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What's a social media campaign really worth?

Posted by Scott Kirsner  May 19, 2010 09:43 AM

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klurig.png A new social media analytics company, Klurig Analytics, has been making the rounds of local angel groups this spring. Founded by Dag Holmboe, its goal is to help executives understand which of their social media initiatives are producing a positive return-on-investment, and which ones may be less effective. Cisco Systems, he says, is one of his early customers.

"The problem the app is solving," says Holmboe, "is that today you have the social media marketers who are facing pressure from upper management, or agencies facing pressure from their clients, to figure out what the return is in dollars and cents on a Twitter account, a Facebook page, or a YouTube channel."

Right now, the app is built atop Microsoft Excel, but Holmboe's hope is that raising some funds will enable him to create a Web-based version. Basic functionality would be free, but more sophisticated features would require a subscription.

The app doesn't go out and gather data automatically about things like YouTube video views or Twitter followers; rather, users enter it themselves. But the app helps them analyze (and visualize with charts and graphs) which campaigns are generating the best return. For instance, is doing customer support via Twitter helping to reduce the number of calls to a call center? Is customer input collected in online forums helping you avoid spending money on focus groups? "You can look at graphs, and see where the best return is maybe it's creating brand awareness, or collecting customer insight and then you can move your investment around based on what's working," Holmboe says. He adds that users can also use the app to estimate the return of various campaigns that are in the works.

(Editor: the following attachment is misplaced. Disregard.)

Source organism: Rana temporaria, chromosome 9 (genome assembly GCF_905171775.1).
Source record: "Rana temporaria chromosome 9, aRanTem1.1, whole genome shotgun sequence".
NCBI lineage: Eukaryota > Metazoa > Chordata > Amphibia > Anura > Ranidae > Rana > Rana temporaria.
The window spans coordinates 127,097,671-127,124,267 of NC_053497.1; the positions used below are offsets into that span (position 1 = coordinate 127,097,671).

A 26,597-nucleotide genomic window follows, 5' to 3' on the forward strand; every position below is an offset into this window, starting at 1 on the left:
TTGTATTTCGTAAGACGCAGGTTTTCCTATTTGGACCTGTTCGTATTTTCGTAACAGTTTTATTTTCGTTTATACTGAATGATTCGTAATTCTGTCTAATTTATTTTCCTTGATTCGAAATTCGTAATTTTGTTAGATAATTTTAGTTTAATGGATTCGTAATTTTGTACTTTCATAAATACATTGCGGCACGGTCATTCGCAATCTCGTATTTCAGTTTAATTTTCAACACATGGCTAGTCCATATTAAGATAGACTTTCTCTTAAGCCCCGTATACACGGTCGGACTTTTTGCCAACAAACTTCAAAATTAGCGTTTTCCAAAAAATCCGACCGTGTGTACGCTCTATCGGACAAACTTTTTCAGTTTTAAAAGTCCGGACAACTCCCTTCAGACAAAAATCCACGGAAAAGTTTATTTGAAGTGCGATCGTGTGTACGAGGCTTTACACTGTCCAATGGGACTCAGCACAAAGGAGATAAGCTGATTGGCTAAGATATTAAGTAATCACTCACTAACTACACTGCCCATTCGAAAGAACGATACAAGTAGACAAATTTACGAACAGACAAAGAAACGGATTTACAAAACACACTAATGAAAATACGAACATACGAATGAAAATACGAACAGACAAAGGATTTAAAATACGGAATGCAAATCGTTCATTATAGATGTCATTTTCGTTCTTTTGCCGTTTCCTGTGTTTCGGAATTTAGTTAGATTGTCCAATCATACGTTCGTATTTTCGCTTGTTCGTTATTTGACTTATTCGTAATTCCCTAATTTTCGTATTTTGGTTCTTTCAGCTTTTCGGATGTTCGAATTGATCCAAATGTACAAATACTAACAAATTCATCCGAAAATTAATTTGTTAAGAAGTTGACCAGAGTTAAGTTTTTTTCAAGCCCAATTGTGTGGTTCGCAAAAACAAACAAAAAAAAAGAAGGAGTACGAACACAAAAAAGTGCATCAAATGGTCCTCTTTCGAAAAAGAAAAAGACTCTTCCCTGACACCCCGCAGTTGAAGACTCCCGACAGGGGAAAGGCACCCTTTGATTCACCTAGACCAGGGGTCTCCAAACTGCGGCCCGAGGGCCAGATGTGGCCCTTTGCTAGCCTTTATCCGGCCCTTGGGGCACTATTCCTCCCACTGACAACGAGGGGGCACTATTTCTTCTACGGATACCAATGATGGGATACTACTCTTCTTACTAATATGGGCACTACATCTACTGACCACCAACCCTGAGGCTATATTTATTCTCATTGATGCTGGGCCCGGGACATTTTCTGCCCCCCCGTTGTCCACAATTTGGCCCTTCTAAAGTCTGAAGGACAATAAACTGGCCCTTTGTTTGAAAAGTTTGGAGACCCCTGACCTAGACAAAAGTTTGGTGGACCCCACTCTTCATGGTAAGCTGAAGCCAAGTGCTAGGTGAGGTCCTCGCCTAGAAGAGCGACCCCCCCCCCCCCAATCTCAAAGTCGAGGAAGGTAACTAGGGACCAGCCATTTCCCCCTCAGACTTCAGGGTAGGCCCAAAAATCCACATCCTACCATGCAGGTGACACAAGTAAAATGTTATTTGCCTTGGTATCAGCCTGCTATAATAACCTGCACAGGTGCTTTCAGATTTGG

Holmboe says he's got a handful of early paying customers: "I wanted to be able to talk to angels and ask for money based not just on the app itself, but a number of customers."

Klurig is part of what I think of as the "analytics cluster" in Boston companies like Visible Measures, Localytics, Crimson Hexagon, and Compete that help businesses collect and analyze data.

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Scott Kirsner was part of the team that launched Boston.com in 1995, and has been writing a column for the Globe since 2000. His work has also appeared in Wired, Fast Company, The New York Times, BusinessWeek, Newsweek, and Variety. Scott is also the author of the books "Fans, Friends & Followers" and "Inventing the Movies," was the editor of "The Convergence Guide: Life Sciences in New England," and was a contributor to "The Good City: Writers Explore 21st Century Boston." Scott also helps organize several local events on entrepreneurship, including the Nantucket Conference and Future Forward. Here's some background on how Scott decides what to cover, and how to pitch him a story idea.

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